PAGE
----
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Wednesday, May 29, 2024
The Observer

Looking for a job... is a full time job

As I write this on Feb. 21st, 2023, I unfortunately still check the box as that of an unemployed king.

While many undergrad and graduate students who will graduate in May are set up to start full time roles this summer, I am not yet one of those fortunate folks. Professional job recruiting is a dance, and it is a dance that can be all parts soul-sucking, irritating, nauseating, exciting and enlightening. I don’t care if you’re going to work for a NGO, a MBB consulting firm, a think tank or for that pr*ck Jeff Bezos — recruiting processes for jobs are all alike. Unless your dad is a managing director at Goldman Sachs or Sequoia Capital, everyone in my shoes has played the game at some point. And I am talking about applying for a job, sending 30 networking emails, scheduling 6 coffee chats, maybe getting an interview, having a first-round interview, scratching your way to the second round, getting selected for the final round and waiting a week or so to hear about a job offer. End to end, these processes can take weeks and require high emotional intelligence, time management and endurance. I have been going at my current process now since basically July, and it so continues. I can’t begin to count the number of application rejection emails I’ve received since then. Running the race is not for the faint of heart, but what is worth having in life that really is?

So here I am, 9 months later and still an unemployed king. After graduation from the accelerated MBA this May, I haven’t the faintest idea where I’ll be working. And yet, I’m not discouraged. I can hardly believe it, but here I am, February of 2023, floating like a butterfly and stinging like a bee. After 300 informational phone calls and nearly 2,000 outreach emails, I’m still kicking. I thank Kim Kardashian partially for my current state of mind. Her “get your f***ing ass up and work” moment on "Keeping Up With the Kardashians" really keeps me up at night. For those of you wondering at home, yes, I’m being sarcastic. Partially. For some reason that puzzles me, this clip reminds me of a pregame speech of Knute Rockne’s that is at the beginning of "Rudy":

 “We're going inside of ‘em, we're going outside of ‘em — inside of ‘em! outside of ‘em! — and when we get them on the run once, we're going to keep ‘em on the run… And don't forget, men — today is the day we're gonna win. They can't lick us — and that's how it goes... The first platoon men — go in there and fight, fight, fight, fight, fight! What do you say, men!?”

Yes, I bombed an interview at my dream company in September, so what? Yes, I am recruiting off-cycle for my desired industry, so what? Yes, I turned down five job offers in the fall of 2021 to commit toward finishing my education. So. What? Your career is one of the few things you can control in life, so why not try to? As Rockne berates in the best of ways, “Go in there and fight, fight, fight.” If you want to be a consultant as a theology major, what’s stopping you? Refuse to take no for an answer. Force a seat at their table and pay it forward. Be the best of the best.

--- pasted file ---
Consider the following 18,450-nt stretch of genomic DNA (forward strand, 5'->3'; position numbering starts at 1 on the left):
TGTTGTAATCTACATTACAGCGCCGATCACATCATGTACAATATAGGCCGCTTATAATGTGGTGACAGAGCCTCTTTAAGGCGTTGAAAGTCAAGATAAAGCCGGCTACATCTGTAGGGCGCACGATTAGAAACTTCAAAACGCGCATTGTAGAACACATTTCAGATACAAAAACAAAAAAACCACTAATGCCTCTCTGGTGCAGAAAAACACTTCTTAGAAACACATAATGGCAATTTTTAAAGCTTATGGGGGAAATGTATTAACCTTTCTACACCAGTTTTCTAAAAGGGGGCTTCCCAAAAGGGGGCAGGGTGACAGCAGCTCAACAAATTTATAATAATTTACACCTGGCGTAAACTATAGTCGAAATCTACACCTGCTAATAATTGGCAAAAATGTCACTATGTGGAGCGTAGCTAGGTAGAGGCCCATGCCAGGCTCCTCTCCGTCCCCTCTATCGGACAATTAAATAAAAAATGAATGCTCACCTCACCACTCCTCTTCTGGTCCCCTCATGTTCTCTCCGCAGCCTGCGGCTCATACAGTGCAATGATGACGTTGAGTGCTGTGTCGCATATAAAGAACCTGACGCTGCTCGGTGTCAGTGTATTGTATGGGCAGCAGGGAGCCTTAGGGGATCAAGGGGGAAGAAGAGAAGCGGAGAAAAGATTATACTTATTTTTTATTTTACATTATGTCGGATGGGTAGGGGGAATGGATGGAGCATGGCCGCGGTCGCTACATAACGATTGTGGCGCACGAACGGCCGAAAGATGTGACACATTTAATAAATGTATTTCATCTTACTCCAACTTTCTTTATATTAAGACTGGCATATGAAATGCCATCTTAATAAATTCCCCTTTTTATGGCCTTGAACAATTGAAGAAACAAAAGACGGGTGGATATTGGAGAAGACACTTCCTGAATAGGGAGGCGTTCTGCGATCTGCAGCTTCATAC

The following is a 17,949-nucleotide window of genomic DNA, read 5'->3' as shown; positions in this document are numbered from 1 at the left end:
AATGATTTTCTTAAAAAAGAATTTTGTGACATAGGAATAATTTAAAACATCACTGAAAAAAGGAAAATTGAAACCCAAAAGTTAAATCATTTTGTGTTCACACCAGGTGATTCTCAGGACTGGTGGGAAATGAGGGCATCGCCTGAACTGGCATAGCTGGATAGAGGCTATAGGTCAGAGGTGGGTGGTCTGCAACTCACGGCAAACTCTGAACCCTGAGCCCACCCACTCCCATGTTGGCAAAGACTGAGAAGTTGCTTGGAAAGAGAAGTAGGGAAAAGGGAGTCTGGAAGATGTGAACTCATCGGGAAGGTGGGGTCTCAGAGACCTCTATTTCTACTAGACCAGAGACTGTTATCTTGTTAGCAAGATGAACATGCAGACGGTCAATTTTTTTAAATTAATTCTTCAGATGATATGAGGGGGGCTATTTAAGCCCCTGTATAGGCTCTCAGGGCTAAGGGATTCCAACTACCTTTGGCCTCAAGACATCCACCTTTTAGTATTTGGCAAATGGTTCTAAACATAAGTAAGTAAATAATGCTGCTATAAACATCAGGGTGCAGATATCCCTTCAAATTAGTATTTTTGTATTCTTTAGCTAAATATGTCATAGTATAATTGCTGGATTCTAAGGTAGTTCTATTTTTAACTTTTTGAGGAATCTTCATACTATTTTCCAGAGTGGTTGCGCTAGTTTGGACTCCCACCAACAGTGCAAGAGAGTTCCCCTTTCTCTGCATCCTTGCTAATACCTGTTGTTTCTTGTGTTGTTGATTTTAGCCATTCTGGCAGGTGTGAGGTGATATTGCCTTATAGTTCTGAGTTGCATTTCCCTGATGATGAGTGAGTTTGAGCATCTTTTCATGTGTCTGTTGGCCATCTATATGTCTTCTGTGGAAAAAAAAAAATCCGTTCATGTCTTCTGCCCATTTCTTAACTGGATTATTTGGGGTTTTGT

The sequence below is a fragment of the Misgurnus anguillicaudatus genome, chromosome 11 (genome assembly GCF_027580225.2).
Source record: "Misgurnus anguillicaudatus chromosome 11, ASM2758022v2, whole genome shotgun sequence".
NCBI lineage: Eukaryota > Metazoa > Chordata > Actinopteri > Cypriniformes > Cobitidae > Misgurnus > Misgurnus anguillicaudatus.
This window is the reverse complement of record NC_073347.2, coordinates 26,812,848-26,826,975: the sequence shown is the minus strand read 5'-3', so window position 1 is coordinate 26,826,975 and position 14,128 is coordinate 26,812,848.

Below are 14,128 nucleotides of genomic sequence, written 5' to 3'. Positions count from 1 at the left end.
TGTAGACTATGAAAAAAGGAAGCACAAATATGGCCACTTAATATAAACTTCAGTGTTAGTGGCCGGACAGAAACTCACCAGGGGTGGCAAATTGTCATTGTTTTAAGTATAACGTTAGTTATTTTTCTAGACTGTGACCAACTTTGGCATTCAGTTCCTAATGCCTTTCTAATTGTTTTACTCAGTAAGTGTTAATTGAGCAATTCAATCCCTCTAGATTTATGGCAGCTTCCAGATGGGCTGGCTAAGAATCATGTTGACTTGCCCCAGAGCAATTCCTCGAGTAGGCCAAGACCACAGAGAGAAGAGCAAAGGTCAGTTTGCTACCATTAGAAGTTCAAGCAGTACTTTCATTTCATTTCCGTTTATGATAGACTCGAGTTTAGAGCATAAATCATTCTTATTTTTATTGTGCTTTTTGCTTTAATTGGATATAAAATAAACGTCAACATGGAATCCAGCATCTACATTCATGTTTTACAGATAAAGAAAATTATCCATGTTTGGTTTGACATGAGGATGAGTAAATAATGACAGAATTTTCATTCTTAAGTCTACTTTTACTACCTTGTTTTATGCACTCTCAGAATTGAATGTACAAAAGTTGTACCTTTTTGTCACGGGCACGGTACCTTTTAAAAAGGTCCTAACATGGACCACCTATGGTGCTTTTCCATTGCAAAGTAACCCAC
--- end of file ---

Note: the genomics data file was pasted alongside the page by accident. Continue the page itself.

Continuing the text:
With all this being said, I’m close. Like dangerously close to landing a role in my desired city with a great growth trajectory and team environment. And while the job isn’t finished, through the grace of God and the great experiences I’ve had, I just know my patience is going pay off. For those of you who may be discouraged, here are some tips you might find helpful.

“It's not personal, its strictly business.”

I’ve seen folks get discouraged about rejections by taking it personally. But as Michael Corleone chillingly points out, 90% of the time, this is not the case. Companies need change all the time, and in this labor market, this continues to be the case. You weren’t declined for a role because you put “Hogwarts Legacy Fanatic” on your resume. No, that company just needed something else. 

“Oh, I don’t have any experience."

I hear this all the time. Guess what, yes, you do. Everyone has experience, and whether that’s being an RA, babysitting, joining a startup that failed after 6 months or being a varsity athlete, its experience. Use it and leverage it. 

Email, email, email

This brings us to outreach. Currently, it is difficult to get application traction by just applying cold. So what can you do? Go to LinkedIn, find out the names of team members at company name XYZ, and write them down. Then, go to Google and find the email format for said company. Proceed to send a blast email to every member of the team and just ask to connect for their experiences. 70% of the time, you will see connectivity. I have followed up religiously with some folks and they appreciate the persistence. 

Leverage the Notre Dame network

Take whatever thoughts you might have about the Notre Dame network and toss them out the window. This network is so much more powerful than anything you could’ve possibly fathomed. And the best part? People want to help. Notre Dame alums love to connect. But they aren’t mind readers, and it all it takes to get some help is to ask for it. Brilliant, right? 

Gratitude and check-ins

Once you have made connections, follow up. Let people you’ve talked to know how you are doing. Tell them if you have landed a role, etc. And always thank them for their time. A little love goes a long way. Trust me. 

So to those of you still looking for gainful employment, good luck and happy hunting.

Stephen Viz is a one-year MBA candidate and graduate of Holy Cross College. Hailing from Orland Park, Illinois, his columns are all trains of thoughts, and he can be found at either Decio Cafe or in Mendoza. He can be reached at sviz@nd.edu or on Twitter at @StephenViz.

The views expressed in this column are those of the author and not necessarily those of The Observer.